Here I will name the at least the related work in the following fields:

• graph processing (Signal Collect, Pregel,…)
• graph theory (especially data structures and algorithms)
• distributed computing / systems (MPI, Bulk Synchronous Parallel Programming, Map Reduce, P2P, distributed hash tables, distributed file systems…)
• redundancy vs fault tolerance
• network programming (protocols, latency vs bandwidth)
• data bases (ACID, multiple user access, …)
• graph data base query languages (SPARQL, Gremlin, Cypher,…)
• Social Network and graph analysis and modelling.

Unless René is planning on taking the most recent citations in each area, describing related work and establishing how it is related to “distributed graph data bases,” will consume the projected time period for his dissertation work.

Each of the areas listed is a complete field unto itself and has many PhD sized research problems related to “distributed graph data bases.”

Almost all PhD proposals start with breath taking scope but the ones that make a real contribution (and are completed), identify specific problems that admit to finite research programs.

I think René should revise his proposal to focus on some particular aspect of “distributed graph data bases.” I suspect even the history of one aspect of such databases will expand fairly rapidly upon detailed consideration.

The need for a larger, global perspective on “distributed graph data bases” will still be around after René finishes a less encompassing dissertation. I promise.

### FDB: A Query Engine for Factorised Relational Databases

Tuesday, March 20th, 2012

FDB: A Query Engine for Factorised Relational Databases by Nurzhan Bakibayev, Dan Olteanu, and Jakub Závodný.

Abstract:

Factorised databases are relational databases that use compact factorised representations at the physical layer to reduce data redundancy and boost query performance. This paper introduces FDB, an in-memory query engine for select-project-join queries on factorised databases. Key components of FDB are novel algorithms for query optimisation and evaluation that exploit the succinctness brought by data factorisation. Experiments show that for data sets with many-to-many relationships FDB can outperform relational engines by orders of magnitude.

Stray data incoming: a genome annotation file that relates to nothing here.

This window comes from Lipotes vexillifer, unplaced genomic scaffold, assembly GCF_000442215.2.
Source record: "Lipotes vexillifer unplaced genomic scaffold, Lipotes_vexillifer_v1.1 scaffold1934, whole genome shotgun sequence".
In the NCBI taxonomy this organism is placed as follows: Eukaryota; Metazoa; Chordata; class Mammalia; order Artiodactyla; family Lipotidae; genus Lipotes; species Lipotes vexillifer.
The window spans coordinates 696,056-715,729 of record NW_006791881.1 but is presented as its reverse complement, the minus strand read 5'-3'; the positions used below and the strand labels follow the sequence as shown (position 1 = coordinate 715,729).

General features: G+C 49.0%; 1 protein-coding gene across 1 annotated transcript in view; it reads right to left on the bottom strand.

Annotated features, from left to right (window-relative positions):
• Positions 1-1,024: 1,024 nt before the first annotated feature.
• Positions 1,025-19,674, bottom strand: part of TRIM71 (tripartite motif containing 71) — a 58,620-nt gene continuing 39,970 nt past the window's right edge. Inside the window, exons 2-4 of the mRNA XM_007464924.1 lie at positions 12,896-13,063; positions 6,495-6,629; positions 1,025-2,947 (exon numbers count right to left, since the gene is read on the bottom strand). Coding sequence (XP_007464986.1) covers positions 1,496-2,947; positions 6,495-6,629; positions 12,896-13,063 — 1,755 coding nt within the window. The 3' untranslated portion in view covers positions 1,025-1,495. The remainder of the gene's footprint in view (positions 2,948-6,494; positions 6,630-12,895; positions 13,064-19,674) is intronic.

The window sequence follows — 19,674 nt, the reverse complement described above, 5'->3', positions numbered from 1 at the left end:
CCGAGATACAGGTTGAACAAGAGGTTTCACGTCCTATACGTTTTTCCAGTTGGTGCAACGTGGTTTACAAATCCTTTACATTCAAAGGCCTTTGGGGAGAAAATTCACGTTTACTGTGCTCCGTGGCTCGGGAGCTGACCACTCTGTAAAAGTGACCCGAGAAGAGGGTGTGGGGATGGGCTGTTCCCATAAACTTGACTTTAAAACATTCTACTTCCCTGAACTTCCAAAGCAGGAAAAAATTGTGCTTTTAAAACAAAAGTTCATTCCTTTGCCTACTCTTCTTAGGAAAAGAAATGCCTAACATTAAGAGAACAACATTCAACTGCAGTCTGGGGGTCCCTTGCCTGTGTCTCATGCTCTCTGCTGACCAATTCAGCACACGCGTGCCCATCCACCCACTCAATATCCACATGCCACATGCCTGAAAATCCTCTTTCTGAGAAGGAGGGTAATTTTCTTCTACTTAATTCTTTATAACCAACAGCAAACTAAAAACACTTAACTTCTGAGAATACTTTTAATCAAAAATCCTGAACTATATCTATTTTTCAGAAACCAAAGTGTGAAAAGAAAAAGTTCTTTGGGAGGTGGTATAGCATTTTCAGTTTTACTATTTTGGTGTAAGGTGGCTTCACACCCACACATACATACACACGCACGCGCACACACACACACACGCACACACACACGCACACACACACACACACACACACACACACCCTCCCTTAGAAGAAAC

It is twelve pages of dense slogging but I wonder if you have a reaction to:

Finally, factorised representations are relational algebra expressions with well-understood semantics. Their relational nature sets them apart from XML documents, object-oriented databases, and nested objects [2], where the goal is to avoid the rigidity of the relational model. (on the second page)

Where [2] is: S. Abiteboul, R. Hull, and V. Vianu. Foundations of Databases. Addison-Wesley, 1995.

Online version of Foundations of Databases

DBLP has a nice listing of the references (with links) in Foundations of Databases

Abiteboul and company are cited without a page reference (my printed edition is 685 pages long) and the only comparison that I can uncover between the relational model and any of those mentioned here is that an object-oriented database has oids, which aren’t members of a “printable class” as are keys.

I am not sure what sort of oid isn’t a member of a “printable” class but am willing to leave that to one side for the moment.

My problem is with the characterization “…to avoid the rigidity of the relational model.”

The relational model has been implemented in any number of rigid ways, but is that the fault of a model based on operations on tuples, which can be singletons?

What if factorisation were applied to a graph database, composed of singletons, enabling the use of “…relational algebra expressions with well-understood semantics.”?

It sounds like factorisation could speed up classes of “expected” queries across graph databases. I don’t think anyone creates a database, graph or otherwise, without some classes of queries in mind. The user would be no worse off when they create an unexpected query.

### Social networks in the database: using a graph database

Sunday, March 4th, 2012

Social networks in the database: using a graph database

The Neo4j response to Lorenzo Alberton’s post on social networks in a relational database.

From the post:

Recently Lorenzo Alberton gave a talk on Trees In The Database where he showed the most used approaches to storing trees in a relational database. Now he has moved on to an even more interesting topic with his article Graphs in the database: SQL meets social networks. Right from the beginning of his excellent article Alberton puts this technical challenge in a proper context: